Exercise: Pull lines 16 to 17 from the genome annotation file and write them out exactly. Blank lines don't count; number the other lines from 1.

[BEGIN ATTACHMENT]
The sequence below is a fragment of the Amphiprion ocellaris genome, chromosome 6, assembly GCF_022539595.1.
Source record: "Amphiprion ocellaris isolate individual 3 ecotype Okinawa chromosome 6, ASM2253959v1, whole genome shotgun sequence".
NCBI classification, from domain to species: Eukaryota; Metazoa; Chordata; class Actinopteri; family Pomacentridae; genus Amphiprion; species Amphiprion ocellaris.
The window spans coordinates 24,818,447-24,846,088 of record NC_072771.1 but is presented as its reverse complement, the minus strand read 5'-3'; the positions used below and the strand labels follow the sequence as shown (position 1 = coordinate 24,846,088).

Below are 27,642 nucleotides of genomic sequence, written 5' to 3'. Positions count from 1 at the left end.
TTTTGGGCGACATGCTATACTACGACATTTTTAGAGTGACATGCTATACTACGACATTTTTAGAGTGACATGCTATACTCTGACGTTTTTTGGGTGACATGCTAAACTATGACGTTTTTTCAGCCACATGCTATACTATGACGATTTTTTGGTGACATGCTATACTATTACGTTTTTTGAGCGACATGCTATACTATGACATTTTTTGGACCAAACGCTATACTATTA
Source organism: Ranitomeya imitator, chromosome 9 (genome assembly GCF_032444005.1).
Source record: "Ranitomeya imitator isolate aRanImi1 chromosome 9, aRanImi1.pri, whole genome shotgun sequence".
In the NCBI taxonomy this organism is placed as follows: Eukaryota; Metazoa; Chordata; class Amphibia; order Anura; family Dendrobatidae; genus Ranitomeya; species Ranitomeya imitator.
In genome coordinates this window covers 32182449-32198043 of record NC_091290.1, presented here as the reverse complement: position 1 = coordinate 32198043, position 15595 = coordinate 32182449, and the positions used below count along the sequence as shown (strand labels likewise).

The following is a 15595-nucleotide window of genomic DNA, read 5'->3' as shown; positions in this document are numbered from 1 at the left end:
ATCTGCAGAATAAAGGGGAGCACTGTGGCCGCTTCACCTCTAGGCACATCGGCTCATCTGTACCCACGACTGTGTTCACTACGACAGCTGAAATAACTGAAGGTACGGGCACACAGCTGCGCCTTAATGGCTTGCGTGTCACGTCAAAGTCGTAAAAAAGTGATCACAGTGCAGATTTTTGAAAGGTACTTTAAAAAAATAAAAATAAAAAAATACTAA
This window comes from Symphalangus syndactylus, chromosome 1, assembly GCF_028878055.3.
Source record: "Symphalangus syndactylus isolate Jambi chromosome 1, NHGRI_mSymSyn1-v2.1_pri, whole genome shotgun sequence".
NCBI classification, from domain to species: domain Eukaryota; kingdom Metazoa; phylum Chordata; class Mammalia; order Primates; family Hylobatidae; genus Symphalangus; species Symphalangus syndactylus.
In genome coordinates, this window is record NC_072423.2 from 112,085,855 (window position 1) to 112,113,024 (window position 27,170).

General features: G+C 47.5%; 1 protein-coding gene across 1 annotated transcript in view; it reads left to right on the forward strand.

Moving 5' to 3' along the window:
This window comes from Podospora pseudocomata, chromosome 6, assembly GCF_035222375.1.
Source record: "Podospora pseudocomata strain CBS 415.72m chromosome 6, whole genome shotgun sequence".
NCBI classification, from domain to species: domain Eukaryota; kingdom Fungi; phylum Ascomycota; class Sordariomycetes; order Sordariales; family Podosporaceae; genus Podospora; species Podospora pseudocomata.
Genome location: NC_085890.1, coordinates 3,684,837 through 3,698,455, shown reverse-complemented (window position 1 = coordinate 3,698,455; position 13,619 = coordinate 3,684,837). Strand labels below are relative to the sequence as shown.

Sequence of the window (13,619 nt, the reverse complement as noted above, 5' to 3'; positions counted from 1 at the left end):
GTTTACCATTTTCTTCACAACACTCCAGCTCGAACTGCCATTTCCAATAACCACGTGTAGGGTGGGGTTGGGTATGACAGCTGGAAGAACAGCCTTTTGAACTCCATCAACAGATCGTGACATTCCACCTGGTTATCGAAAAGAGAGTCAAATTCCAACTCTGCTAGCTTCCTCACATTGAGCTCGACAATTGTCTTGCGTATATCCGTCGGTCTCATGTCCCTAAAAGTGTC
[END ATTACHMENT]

In genome coordinates, this window is record NC_072423.2 from 112,085,855 (window position 1) to 112,113,024 (window position 27,170).

General features: G+C 47.5%; 1 protein-coding gene across 1 annotated transcript in view; it reads left to right on the forward strand.